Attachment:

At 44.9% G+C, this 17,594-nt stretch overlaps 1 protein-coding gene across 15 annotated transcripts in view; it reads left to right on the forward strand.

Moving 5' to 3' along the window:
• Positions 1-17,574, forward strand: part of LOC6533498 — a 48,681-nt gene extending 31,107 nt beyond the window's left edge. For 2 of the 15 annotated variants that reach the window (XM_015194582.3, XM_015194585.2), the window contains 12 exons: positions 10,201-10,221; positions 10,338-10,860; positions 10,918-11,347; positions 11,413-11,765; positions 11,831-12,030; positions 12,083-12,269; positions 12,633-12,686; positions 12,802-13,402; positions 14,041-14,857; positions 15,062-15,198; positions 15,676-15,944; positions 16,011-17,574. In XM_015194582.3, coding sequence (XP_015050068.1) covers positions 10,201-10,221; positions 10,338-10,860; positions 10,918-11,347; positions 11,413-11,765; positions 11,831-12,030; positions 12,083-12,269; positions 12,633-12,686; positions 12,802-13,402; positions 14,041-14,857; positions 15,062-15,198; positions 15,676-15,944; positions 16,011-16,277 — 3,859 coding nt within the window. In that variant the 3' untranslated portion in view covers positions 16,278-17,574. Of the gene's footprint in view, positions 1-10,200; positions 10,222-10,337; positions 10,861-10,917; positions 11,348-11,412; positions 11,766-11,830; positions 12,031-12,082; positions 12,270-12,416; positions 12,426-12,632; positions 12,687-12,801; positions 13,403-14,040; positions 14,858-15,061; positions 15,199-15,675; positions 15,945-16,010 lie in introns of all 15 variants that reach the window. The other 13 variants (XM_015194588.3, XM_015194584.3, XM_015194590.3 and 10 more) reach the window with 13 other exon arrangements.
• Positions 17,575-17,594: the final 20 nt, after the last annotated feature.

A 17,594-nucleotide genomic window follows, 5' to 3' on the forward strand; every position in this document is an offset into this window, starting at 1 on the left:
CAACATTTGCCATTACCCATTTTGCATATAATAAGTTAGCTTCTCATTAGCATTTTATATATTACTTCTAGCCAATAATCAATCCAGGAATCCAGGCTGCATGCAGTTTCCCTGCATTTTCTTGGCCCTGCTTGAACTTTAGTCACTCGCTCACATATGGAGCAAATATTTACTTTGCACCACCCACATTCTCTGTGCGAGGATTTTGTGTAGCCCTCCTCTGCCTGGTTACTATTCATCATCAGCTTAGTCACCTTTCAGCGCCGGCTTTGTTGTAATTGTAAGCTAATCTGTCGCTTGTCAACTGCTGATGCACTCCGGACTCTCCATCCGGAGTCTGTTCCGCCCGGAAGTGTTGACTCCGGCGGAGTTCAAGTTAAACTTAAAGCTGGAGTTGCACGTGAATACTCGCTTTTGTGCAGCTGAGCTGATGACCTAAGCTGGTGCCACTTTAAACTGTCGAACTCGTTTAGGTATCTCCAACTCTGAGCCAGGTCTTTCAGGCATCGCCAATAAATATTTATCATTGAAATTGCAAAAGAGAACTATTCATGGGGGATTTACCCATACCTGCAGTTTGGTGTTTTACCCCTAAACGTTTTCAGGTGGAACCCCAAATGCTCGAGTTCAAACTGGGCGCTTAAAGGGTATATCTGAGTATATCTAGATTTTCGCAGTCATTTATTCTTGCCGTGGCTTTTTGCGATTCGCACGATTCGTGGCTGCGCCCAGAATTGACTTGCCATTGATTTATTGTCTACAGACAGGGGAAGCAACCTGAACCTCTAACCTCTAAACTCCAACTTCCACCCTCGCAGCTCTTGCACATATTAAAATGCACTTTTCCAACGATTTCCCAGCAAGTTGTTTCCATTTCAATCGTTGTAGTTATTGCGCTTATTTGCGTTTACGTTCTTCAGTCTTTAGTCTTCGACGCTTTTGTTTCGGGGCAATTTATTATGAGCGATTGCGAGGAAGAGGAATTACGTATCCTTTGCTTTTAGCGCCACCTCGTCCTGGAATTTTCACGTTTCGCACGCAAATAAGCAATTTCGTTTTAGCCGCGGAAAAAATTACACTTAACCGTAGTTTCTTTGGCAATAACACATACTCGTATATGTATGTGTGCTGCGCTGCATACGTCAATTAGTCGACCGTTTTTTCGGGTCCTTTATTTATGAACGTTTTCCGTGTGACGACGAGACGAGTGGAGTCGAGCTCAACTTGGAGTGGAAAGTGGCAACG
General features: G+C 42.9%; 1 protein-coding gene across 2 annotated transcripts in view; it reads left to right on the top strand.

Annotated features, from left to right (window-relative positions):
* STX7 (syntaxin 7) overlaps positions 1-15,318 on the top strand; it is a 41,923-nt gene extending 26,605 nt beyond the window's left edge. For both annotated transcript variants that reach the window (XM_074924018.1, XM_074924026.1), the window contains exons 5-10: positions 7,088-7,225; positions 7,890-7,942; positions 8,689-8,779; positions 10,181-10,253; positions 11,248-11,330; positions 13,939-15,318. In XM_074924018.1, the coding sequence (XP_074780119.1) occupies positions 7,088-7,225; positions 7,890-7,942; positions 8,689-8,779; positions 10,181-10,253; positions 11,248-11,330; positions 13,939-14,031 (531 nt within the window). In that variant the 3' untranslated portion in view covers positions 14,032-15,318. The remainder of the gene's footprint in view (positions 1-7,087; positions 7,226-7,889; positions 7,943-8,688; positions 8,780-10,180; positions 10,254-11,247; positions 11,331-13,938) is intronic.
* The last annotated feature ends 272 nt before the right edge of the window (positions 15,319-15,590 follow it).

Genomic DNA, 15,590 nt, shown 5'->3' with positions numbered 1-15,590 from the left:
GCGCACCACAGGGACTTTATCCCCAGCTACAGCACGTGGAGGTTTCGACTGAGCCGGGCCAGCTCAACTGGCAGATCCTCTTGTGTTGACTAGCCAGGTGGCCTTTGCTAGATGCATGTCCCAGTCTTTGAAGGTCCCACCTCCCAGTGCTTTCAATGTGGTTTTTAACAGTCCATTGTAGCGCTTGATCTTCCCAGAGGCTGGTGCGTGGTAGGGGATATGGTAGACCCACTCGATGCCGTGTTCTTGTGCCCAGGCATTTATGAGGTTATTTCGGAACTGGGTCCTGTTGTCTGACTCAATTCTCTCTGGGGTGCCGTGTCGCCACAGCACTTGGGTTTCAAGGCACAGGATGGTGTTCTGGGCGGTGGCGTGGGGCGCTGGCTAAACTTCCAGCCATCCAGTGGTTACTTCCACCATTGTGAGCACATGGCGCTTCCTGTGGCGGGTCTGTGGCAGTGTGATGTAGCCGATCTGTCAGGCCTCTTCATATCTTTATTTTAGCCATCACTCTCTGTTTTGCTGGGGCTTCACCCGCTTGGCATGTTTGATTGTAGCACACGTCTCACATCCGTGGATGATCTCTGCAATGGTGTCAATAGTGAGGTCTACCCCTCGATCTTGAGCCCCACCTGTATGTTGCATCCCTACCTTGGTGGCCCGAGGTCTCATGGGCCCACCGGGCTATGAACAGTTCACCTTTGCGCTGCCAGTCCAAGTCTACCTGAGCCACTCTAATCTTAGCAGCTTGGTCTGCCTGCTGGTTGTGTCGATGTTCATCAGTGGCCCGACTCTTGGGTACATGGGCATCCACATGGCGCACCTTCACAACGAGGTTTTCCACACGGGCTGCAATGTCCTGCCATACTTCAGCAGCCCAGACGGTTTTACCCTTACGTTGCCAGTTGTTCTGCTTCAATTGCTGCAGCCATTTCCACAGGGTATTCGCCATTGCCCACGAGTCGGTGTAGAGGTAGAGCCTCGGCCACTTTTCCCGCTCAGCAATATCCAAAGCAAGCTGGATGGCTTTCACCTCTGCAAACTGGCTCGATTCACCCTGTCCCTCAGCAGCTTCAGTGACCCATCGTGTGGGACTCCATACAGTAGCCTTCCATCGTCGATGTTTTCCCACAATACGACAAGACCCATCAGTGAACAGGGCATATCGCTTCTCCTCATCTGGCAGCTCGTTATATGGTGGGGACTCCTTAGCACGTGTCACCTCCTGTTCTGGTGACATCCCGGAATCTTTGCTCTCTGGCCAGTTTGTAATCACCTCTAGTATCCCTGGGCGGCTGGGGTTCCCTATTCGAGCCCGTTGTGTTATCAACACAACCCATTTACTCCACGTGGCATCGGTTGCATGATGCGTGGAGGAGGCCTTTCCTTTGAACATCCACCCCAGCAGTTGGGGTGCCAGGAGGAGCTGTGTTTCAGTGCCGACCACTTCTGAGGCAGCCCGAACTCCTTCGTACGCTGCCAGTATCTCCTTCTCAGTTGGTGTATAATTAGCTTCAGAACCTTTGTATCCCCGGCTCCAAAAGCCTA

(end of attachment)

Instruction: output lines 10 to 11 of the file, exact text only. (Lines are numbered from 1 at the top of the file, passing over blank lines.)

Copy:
* The last annotated feature ends 272 nt before the right edge of the window (positions 15,319-15,590 follow it).

Genomic DNA, 15,590 nt, shown 5'->3' with positions numbered 1-15,590 from the left: